Seriously, any high school students who want to be a paralegal should start by looking at the job ads. What do the lawyers want? A paralegal is likely to do the work of not only a paralegal, but also a legal assistant, legal secretary, and receptionist. Although the legal training does not happen until college, there are several high school courses which would provide a good headstart.
First, an excellent typist. A slowpoke like me (45 wpm) is not the first choice of a lawyer who needs someone to type legal documents. Eighty wpm is better, and some can type well over a 100 wpm. Some lawyers absolutely want a transcriptionist! Shorthand is not as popular as it was some years ago, but is a skill which some lawyers want their office assistants to have.
Second, business machines! A 10 key machine might seem a little out of date, but many offices prefer someone who can operate one. Printers, copiers, fax machines, multi-line phone systems--some high schools allow students to work in the offices for practice. Proficiency with computer software programs, usually Microsoft, is important.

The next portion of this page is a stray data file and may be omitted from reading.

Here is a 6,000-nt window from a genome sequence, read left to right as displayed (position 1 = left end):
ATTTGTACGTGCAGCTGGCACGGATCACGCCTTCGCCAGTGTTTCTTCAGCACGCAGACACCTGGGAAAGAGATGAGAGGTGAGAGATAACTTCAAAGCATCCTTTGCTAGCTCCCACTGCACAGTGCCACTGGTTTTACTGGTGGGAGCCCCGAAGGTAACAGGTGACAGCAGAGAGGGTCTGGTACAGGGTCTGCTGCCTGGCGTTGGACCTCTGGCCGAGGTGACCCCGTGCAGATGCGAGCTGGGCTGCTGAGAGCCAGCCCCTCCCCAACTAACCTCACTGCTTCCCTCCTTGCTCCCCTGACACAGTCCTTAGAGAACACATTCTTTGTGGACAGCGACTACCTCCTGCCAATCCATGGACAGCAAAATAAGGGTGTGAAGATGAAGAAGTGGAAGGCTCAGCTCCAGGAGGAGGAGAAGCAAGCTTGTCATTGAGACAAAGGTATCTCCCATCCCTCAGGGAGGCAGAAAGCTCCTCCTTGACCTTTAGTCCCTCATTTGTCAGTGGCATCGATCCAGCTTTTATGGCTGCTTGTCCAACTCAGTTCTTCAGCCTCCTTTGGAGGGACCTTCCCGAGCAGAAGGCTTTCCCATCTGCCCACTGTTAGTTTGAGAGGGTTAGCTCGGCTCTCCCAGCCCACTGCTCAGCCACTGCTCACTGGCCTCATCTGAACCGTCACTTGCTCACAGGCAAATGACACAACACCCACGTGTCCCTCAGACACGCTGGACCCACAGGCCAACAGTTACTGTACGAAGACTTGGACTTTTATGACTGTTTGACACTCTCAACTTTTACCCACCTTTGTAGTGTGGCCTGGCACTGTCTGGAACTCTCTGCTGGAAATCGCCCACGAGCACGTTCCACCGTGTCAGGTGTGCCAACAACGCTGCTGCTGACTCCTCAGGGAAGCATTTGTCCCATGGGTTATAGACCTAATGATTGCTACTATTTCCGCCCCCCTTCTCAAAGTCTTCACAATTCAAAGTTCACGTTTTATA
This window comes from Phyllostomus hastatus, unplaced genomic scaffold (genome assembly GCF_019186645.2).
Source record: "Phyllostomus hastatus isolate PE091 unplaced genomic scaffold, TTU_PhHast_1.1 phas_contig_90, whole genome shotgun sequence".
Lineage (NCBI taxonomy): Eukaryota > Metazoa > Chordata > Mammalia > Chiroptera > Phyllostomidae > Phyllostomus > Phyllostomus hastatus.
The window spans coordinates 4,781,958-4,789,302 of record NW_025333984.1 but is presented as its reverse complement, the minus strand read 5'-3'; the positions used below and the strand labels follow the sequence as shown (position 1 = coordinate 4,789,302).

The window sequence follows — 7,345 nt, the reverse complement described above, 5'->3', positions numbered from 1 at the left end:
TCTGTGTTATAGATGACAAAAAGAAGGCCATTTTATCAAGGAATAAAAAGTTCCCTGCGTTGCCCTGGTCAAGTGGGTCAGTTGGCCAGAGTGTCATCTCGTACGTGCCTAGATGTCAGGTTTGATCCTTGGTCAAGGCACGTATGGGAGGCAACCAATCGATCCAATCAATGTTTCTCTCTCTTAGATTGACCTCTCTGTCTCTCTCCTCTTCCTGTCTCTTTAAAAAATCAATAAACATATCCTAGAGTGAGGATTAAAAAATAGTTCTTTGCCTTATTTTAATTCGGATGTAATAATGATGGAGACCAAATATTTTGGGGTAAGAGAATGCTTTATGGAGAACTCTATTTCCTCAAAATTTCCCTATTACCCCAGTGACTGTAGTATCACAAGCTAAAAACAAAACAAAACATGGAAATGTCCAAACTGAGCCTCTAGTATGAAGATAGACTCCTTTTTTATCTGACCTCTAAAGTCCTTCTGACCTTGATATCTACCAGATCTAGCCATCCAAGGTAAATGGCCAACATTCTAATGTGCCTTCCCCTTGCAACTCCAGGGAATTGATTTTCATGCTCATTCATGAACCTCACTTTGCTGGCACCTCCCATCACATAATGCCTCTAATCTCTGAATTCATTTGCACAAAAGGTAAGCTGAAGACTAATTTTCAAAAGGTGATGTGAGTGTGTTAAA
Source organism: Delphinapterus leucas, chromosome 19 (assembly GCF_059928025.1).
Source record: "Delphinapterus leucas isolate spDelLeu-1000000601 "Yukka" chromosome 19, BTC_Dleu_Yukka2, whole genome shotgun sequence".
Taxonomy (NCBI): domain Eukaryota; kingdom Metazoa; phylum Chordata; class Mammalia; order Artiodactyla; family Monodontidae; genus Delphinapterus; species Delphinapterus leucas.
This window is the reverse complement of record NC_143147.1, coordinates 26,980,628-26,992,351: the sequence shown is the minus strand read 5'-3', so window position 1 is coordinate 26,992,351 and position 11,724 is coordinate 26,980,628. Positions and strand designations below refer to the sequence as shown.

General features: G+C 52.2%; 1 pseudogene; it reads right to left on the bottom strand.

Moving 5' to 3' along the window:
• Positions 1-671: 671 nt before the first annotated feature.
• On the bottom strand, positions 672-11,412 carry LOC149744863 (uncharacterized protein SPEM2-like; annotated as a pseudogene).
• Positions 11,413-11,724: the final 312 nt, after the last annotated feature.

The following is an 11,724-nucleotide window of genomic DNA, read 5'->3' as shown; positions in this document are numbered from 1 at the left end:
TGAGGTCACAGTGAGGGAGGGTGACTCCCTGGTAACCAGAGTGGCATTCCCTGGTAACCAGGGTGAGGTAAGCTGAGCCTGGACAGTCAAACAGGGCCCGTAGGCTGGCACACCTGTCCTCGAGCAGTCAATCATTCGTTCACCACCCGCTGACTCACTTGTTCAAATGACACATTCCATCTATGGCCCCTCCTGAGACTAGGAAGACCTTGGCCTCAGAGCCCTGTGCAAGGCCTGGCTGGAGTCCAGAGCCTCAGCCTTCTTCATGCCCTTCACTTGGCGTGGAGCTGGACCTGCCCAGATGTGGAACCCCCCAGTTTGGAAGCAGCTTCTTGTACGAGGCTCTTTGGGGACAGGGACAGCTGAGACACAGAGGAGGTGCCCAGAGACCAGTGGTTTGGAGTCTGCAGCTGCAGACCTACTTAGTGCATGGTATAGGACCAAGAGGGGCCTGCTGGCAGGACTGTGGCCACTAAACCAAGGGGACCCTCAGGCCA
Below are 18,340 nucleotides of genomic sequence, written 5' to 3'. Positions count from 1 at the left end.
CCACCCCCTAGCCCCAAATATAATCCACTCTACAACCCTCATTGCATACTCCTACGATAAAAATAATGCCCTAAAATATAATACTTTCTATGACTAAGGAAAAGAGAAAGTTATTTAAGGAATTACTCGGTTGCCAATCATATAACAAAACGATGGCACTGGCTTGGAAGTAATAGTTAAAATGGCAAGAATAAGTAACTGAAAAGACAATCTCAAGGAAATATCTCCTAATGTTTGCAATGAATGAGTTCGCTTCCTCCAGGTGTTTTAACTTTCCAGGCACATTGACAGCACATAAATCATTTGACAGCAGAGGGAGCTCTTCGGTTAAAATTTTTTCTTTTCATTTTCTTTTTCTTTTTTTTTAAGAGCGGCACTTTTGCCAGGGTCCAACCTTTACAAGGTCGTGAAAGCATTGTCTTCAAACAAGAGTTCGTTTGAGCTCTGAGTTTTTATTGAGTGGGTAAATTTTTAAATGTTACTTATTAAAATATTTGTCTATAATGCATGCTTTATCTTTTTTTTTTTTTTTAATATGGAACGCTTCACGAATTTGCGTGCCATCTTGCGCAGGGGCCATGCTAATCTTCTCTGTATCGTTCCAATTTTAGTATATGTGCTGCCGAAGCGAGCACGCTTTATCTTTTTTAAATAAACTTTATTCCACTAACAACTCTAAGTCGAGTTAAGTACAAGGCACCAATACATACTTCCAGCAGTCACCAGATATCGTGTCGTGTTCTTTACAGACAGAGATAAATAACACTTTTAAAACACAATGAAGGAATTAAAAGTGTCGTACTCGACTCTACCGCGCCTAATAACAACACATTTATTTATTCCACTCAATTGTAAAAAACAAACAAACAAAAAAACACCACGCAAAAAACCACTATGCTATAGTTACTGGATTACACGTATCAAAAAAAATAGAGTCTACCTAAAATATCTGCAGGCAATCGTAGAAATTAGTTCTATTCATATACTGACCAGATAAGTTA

Third, paralegals answer phones, make presentations, greet clients, and sometimes represent their clients in court. Public speaking is a must.
Fourth, a lawyer's office also must consider accounts? Who will accept the fees, do payroll, pay bills, etc? Accounting is a preferred course, or some extra math courses, and some offices require knowledge of Quickbooks.
Fifth, a bi-lingual person has a definite advantage at any job. A foreign language is a big possibility.
Now, as I said, the legal training begins at college. If, after reading the previous posts, you should consider becoming a lawyer, be informed that getting accepted into law school requires a Bachelor's degree, letters of reference, good grades and an acceptable score on the LSAT. Good luck.